9. I said book-burning shows a hostility toward intellectualism. Art has little or nothing to do with my position.

    I think I've been as clear as I can be. So, now I would like to know why (or if) you think Reverend Jones is doing something worth supporting? Why do YOU support public, politically motivated book-burning? Or do you support it on a case-by-case basis?

  10. These are all interesting points and I'm trying to understand. Most people I know who want nothing to do with religion or religious people think that the Bible, Koran, etc. are anti-intellectual books. I know many people who think Christians are all stupid and burka-wearing, stone-throwing muslims are all living in the past. Muslim women can't even drive cars in certain countries. That's advanced and intellectual? I would think that atheists or agnostics would not care if a book where they get these ideas is burned. Drawing a cartoon of muhammed offends muslims as well, so I'm trying to understand the difference. The koran could be seen as art, too.

  11. [This reply was too long to be posted. I tried to chop it down without making it incoherent, but I'm not sure I succeeded... :)]
    First off, anyone who says a book is anti-intellectual is a bit of an idiot. Perhaps even full-blown morons, depending of whether they also get worked up about "In God We Trust" being on dollar bills.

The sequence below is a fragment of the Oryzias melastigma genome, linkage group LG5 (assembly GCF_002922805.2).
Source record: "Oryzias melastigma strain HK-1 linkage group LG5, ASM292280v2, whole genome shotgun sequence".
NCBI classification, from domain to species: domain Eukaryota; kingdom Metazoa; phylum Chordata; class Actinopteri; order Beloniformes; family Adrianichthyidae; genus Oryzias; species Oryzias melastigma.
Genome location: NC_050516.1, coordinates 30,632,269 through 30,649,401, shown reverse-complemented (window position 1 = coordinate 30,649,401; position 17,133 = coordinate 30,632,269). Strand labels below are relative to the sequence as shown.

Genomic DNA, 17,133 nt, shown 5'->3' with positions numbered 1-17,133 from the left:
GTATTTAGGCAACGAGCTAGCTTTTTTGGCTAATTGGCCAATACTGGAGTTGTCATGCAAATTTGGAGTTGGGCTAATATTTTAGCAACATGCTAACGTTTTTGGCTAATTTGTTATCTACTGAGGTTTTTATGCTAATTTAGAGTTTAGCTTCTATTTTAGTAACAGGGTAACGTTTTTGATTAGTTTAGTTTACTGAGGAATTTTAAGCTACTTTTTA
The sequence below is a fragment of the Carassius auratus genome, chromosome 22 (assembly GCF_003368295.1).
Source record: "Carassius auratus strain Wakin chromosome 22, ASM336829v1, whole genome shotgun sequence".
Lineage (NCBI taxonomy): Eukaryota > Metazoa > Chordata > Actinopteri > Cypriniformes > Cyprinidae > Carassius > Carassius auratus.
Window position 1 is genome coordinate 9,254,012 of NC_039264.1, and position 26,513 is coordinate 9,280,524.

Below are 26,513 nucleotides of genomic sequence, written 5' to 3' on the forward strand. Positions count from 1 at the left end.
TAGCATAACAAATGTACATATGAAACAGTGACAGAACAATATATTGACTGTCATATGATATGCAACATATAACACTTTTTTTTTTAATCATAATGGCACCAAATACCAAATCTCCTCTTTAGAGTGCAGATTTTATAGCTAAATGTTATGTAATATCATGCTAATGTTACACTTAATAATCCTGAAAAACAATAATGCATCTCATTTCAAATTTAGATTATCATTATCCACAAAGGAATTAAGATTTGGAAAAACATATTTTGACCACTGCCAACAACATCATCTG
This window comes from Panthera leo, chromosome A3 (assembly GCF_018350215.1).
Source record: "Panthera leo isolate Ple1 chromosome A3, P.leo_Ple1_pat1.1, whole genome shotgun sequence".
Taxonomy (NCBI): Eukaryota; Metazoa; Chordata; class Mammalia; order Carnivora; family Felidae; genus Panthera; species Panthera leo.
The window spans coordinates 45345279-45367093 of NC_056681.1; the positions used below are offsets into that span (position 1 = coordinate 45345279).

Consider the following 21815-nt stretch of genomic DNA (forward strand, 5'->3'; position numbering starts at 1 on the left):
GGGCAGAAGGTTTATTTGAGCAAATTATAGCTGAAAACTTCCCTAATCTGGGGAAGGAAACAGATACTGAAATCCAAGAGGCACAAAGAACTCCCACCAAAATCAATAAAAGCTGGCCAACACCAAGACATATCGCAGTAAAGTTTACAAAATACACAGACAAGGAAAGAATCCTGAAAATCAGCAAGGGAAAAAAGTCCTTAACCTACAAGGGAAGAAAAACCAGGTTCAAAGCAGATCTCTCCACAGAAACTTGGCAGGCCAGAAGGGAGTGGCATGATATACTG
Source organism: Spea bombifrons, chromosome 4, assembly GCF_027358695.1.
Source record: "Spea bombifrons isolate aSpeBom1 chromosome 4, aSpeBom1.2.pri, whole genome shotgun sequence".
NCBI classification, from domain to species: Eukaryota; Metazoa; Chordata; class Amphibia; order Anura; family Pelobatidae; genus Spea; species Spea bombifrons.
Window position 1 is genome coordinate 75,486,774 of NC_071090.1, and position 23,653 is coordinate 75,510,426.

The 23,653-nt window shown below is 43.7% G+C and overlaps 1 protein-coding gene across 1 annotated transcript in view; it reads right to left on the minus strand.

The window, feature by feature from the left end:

Secondly, anyone who thinks modern Christians as a whole can be compared to Muslims as a whole is a drooling idiot or a disengenious demagogue. After all, no mobs have stormed Reverend Jones' church and murdered him and his congregants even though many Christian leaders have called them all un-Christian. Where are those mobs, if Christians are just like Muslims?

    I have no problem with people who want to practice their religion in peace, be they Muslim, Christians, Bhuddists, Jedi... whatever have you. I have a problem when they start trying to force their beliefs on others through oppression, intimidation, and threats of violence. Mainstream Christians don't behave in that fashion today, nor do they endorse such tactics. Mainstream AND extremist Muslims alike do, otherwise they wouldn't all make excuses or offer praise for the shitheads who issue fatwas for the killing or artists, or for governments that try to stamp out other religions through any means necessary. Do Mexicans burn mosques and murder Muslims who worship there as a matter of course? Do Egyptians burn churches and murder Christians who worship there as a matter of course?